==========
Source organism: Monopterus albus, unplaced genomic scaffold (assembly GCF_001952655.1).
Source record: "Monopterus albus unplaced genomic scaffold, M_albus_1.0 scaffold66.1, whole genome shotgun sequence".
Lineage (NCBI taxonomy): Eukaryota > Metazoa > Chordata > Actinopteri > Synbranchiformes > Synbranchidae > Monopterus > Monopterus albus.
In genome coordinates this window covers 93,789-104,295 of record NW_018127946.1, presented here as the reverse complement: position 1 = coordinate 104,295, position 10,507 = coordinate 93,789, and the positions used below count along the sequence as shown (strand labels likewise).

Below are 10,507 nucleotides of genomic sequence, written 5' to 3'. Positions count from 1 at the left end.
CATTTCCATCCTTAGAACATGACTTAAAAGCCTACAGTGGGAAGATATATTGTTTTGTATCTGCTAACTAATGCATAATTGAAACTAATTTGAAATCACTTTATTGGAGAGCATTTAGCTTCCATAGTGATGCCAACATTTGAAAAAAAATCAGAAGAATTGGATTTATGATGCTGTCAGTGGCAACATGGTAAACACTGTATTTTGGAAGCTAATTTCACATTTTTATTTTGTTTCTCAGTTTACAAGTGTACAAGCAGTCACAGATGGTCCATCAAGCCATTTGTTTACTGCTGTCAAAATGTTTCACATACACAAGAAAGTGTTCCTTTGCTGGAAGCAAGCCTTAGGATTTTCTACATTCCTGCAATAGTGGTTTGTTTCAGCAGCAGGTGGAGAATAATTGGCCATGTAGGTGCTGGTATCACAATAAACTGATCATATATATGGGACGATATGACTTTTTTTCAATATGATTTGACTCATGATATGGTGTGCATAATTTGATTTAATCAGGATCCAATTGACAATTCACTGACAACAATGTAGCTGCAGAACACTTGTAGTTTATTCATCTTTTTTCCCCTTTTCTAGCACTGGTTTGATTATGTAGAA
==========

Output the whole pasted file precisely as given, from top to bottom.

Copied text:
Source organism: Monopterus albus, unplaced genomic scaffold (assembly GCF_001952655.1).
Source record: "Monopterus albus unplaced genomic scaffold, M_albus_1.0 scaffold66.1, whole genome shotgun sequence".
Lineage (NCBI taxonomy): Eukaryota > Metazoa > Chordata > Actinopteri > Synbranchiformes > Synbranchidae > Monopterus > Monopterus albus.
In genome coordinates this window covers 93,789-104,295 of record NW_018127946.1, presented here as the reverse complement: position 1 = coordinate 104,295, position 10,507 = coordinate 93,789, and the positions used below count along the sequence as shown (strand labels likewise).

Below are 10,507 nucleotides of genomic sequence, written 5' to 3'. Positions count from 1 at the left end.
CATTTCCATCCTTAGAACATGACTTAAAAGCCTACAGTGGGAAGATATATTGTTTTGTATCTGCTAACTAATGCATAATTGAAACTAATTTGAAATCACTTTATTGGAGAGCATTTAGCTTCCATAGTGATGCCAACATTTGAAAAAAAATCAGAAGAATTGGATTTATGATGCTGTCAGTGGCAACATGGTAAACACTGTATTTTGGAAGCTAATTTCACATTTTTATTTTGTTTCTCAGTTTACAAGTGTACAAGCAGTCACAGATGGTCCATCAAGCCATTTGTTTACTGCTGTCAAAATGTTTCACATACACAAGAAAGTGTTCCTTTGCTGGAAGCAAGCCTTAGGATTTTCTACATTCCTGCAATAGTGGTTTGTTTCAGCAGCAGGTGGAGAATAATTGGCCATGTAGGTGCTGGTATCACAATAAACTGATCATATATATGGGACGATATGACTTTTTTTCAATATGATTTGACTCATGATATGGTGTGCATAATTTGATTTAATCAGGATCCAATTGACAATTCACTGACAACAATGTAGCTGCAGAACACTTGTAGTTTATTCATCTTTTTTCCCCTTTTCTAGCACTGGTTTGATTATGTAGAA